Fruit Maturity and Quality of Splice-grafted and One-cotyledon Grafted Watermelon

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  • 1 Department of Horticulture, Washington State University, Northwestern Washington Research and Extension Center, 16650 State Route 536, Mount Vernon, WA 98273
  • 2 Department of Horticulture, Oregon State University, Hermiston Agricultural Research and Extension Center, 2121 South 1st Street, Hermiston, OR 97838
  • 3 Department of Horticulture, Washington State University, Northwestern Washington Research and Extension Center, 16650 State Route 536, Mount Vernon, WA 98273

Splice grafting with both cotyledons removed from the rootstock may significantly increase watermelon [Citrullus lanatus (Thunb.) Matsum. and Nakai] grafting efficiency, eliminate rootstock regrowth, and reduce costs of watermelon transplant production. We evaluated the efficacy of antitranspirant and sucrose treatments on the survival of splice-grafted transplants and assessed the effects of grafting method and rootstocks on fruit yield and quality. First, in a greenhouse experiment, four commercial antitranspirants, applied to rootstock seedlings before splice grafting, increased transplant survival 21 days after grafting (DAG) from 7% to 35% to 68% (P < 0.0001). In a second greenhouse experiment, survival of splice-grafted seedlings was 91% for plants that received 2% sucrose solution + antitranspirant, compared with 67% for plants receiving 2% sucrose alone and 25% for plants that received only water (P < 0.0001). Finally, in a field experiment we compared splice- vs. one-cotyledon grafting with two rootstocks (‘Shintosa Camelforce’ and ‘Tetsukabuto’) vs. nongrafted plants. At 54 days after transplanting (DAT), survival of all grafted transplants averaged 96% with a plant vigor rating of 7.7/10 (10 = most vigorous), compared with 84% survival (5.8/10 vigor rating) for nongrafted transplants. Flowering was delayed by an average of 2 days for splice-grafted watermelon (37 DAT) vs. one-cotyledon grafted and nongrafted plants (P < 0.0001), but harvest date was the same for all treatments (70 DAT). Fruit were harvested 0, 7, and 14 days after fruit reached physiological maturity, and there was no difference in total yield or fruit quality between grafted and nongrafted treatments, with two exceptions. Fruit with splice-grafted ‘Shintosa Camelforce’ rootstock had the firmest flesh (8.2 N) compared with nongrafted transplants (5.3 N), and lycopene increased from 16.7 µg·g−1 at physiological maturity to as high as 31.4 µg·g−1 when harvested 7 days after physiological maturity (P = 0.0002). These results indicate that application of sucrose with antitranspirant to rootstock seedlings before grafting can increase the survival of splice-grafted watermelon, and splice-grafted watermelon perform similarly to one-cotyledon grafted and nongrafted watermelon plants in field production.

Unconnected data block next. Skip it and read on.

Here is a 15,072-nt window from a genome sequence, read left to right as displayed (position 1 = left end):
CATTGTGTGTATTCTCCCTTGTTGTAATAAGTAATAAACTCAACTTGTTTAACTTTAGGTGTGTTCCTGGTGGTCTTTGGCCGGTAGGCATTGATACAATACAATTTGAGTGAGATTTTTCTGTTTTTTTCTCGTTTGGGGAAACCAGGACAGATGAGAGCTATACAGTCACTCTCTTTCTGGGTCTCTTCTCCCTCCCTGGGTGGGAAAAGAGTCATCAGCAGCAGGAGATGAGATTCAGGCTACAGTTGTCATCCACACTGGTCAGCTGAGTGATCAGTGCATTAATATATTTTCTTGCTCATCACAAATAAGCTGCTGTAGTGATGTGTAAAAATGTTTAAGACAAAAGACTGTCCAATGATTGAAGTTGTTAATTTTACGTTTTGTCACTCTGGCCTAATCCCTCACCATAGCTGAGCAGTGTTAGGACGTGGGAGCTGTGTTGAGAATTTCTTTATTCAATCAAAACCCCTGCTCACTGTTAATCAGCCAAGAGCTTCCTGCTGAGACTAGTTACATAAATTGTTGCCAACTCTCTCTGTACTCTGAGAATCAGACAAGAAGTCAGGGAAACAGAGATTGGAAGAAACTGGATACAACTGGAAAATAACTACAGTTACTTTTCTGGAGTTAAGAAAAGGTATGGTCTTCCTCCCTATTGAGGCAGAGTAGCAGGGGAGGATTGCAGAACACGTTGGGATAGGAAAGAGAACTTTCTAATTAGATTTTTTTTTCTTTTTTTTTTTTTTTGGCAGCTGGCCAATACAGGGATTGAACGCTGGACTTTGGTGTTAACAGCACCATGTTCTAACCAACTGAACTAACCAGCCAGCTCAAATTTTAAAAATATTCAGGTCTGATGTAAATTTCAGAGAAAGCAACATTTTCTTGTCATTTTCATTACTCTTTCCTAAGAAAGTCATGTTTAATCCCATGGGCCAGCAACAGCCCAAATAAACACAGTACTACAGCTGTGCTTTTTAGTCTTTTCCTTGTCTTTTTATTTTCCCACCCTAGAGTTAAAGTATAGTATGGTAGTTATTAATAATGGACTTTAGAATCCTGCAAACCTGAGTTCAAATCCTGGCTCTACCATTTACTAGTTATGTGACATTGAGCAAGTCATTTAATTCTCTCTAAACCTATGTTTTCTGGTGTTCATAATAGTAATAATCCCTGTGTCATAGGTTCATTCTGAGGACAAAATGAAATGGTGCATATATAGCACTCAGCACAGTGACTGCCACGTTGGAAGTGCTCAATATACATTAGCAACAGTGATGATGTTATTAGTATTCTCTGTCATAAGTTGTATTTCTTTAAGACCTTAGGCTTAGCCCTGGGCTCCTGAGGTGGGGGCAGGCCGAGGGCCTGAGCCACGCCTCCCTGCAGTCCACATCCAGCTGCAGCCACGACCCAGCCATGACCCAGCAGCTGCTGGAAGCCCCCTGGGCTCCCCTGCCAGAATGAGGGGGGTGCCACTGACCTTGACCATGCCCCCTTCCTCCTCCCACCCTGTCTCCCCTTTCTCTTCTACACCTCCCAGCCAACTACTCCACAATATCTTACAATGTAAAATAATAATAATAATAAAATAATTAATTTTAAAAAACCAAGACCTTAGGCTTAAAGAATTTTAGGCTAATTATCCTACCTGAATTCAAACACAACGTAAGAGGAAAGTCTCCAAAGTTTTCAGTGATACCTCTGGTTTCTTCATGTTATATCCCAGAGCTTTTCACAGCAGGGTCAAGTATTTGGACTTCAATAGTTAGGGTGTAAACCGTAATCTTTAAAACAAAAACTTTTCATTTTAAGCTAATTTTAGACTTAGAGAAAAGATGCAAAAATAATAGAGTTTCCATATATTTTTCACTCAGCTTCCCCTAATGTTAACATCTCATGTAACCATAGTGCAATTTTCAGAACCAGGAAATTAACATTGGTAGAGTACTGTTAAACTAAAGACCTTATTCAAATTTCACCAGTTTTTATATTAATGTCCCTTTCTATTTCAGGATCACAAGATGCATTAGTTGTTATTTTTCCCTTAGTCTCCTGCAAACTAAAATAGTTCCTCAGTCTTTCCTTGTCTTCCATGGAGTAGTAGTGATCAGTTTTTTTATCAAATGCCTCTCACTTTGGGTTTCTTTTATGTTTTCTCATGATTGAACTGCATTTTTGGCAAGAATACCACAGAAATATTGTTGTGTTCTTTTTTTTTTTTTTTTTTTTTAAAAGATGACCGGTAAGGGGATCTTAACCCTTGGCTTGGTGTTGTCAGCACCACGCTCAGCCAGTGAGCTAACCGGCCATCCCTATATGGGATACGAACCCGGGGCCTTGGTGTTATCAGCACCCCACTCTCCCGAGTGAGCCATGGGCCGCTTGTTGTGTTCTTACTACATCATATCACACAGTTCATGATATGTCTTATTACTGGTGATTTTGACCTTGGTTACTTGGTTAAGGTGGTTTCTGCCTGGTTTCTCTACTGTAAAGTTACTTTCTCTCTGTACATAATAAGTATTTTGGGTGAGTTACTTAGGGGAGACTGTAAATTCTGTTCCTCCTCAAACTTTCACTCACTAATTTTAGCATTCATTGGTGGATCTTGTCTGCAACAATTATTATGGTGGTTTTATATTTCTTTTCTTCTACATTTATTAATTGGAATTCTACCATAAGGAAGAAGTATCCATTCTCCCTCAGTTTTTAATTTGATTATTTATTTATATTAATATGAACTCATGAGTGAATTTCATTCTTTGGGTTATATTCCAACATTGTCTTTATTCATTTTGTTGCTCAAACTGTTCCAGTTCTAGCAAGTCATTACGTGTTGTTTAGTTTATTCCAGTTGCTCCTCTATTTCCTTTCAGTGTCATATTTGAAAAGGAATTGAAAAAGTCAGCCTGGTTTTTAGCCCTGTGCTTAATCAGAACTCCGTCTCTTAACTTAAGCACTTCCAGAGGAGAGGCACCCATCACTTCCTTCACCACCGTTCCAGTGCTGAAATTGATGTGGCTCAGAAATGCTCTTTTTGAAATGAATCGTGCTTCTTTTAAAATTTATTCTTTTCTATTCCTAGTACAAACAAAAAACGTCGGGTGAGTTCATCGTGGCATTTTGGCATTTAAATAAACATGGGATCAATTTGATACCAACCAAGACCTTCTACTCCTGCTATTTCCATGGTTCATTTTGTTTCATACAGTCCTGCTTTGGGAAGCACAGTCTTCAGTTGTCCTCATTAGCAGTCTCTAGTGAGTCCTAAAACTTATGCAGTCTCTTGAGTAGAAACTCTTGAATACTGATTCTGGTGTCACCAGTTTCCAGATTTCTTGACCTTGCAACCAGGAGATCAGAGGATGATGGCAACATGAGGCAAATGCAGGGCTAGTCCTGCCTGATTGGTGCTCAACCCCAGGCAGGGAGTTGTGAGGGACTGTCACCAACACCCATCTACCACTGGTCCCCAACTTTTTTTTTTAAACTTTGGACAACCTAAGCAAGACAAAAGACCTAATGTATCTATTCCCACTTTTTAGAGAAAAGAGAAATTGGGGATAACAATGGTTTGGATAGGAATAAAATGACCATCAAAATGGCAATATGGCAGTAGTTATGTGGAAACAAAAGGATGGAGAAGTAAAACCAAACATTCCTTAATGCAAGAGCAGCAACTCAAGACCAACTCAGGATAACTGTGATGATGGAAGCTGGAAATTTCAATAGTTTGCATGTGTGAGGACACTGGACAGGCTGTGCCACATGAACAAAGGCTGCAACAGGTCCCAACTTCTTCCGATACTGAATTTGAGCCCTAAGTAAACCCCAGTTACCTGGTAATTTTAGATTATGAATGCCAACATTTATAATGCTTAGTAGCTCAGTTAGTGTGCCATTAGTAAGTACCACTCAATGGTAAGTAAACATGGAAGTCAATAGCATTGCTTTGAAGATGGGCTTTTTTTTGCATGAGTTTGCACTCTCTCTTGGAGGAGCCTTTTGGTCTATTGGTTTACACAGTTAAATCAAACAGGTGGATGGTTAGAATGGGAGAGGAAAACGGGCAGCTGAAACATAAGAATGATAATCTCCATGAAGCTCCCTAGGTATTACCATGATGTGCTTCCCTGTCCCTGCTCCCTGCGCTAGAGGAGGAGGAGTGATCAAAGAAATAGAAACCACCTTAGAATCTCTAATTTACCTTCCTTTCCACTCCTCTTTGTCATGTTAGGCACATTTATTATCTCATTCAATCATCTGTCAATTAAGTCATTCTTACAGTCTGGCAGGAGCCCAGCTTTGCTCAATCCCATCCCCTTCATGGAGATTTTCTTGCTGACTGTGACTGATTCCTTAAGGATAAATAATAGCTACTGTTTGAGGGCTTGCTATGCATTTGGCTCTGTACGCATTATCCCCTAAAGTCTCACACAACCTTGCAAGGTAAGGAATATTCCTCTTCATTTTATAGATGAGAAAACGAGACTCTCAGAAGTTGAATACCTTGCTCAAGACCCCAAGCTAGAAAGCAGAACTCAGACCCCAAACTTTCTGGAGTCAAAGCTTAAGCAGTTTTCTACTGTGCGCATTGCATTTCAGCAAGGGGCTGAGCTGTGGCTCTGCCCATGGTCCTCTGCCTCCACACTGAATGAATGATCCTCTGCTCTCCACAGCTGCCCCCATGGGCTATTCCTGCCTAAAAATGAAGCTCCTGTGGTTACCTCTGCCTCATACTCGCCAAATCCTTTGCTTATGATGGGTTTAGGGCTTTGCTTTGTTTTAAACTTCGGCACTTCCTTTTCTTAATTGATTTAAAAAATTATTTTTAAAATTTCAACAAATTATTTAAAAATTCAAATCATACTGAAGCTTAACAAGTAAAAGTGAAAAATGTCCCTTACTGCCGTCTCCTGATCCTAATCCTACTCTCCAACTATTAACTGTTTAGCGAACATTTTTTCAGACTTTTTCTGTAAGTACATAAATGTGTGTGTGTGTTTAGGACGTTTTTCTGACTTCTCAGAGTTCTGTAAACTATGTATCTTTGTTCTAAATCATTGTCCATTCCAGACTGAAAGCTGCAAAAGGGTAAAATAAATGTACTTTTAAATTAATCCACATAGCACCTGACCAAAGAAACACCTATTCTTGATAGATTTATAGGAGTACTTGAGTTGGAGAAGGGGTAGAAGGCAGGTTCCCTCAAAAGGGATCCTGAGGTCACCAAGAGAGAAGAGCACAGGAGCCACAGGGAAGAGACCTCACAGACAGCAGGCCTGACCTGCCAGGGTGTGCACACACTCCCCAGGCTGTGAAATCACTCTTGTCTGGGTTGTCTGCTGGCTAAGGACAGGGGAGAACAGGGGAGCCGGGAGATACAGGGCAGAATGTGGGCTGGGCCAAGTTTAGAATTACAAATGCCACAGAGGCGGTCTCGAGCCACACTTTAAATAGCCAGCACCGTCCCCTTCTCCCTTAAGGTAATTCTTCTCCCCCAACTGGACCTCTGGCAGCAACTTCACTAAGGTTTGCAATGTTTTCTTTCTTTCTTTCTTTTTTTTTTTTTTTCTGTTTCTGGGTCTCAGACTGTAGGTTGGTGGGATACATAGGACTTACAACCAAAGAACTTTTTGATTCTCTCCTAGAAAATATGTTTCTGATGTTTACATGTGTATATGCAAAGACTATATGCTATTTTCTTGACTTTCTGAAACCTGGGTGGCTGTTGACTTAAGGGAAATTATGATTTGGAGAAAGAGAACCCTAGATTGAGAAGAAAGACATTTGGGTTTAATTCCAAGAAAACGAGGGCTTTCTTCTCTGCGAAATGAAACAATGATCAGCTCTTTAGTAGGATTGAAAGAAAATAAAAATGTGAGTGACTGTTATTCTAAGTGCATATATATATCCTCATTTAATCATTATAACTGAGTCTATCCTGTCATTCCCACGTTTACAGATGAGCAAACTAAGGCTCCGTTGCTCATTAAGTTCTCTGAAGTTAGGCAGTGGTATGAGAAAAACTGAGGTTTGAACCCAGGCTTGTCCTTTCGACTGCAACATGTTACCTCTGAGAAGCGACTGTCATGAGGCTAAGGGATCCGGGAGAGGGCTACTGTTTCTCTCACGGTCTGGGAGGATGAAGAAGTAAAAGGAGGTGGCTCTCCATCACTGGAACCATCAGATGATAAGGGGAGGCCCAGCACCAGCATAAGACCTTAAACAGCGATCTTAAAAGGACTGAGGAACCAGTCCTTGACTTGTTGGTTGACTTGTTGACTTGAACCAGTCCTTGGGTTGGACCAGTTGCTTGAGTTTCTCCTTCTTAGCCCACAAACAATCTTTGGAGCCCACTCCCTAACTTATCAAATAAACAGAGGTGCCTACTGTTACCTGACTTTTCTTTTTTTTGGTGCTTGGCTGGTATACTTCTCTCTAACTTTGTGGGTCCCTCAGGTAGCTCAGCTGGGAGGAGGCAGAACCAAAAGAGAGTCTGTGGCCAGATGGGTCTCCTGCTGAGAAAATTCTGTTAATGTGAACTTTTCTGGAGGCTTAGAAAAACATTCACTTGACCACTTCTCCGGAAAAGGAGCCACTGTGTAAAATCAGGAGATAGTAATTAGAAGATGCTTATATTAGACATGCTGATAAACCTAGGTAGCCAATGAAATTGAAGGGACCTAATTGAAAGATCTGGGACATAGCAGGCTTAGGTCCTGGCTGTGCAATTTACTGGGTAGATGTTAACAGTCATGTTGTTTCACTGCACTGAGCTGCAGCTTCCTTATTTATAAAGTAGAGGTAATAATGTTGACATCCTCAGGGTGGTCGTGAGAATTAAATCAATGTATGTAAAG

Abstract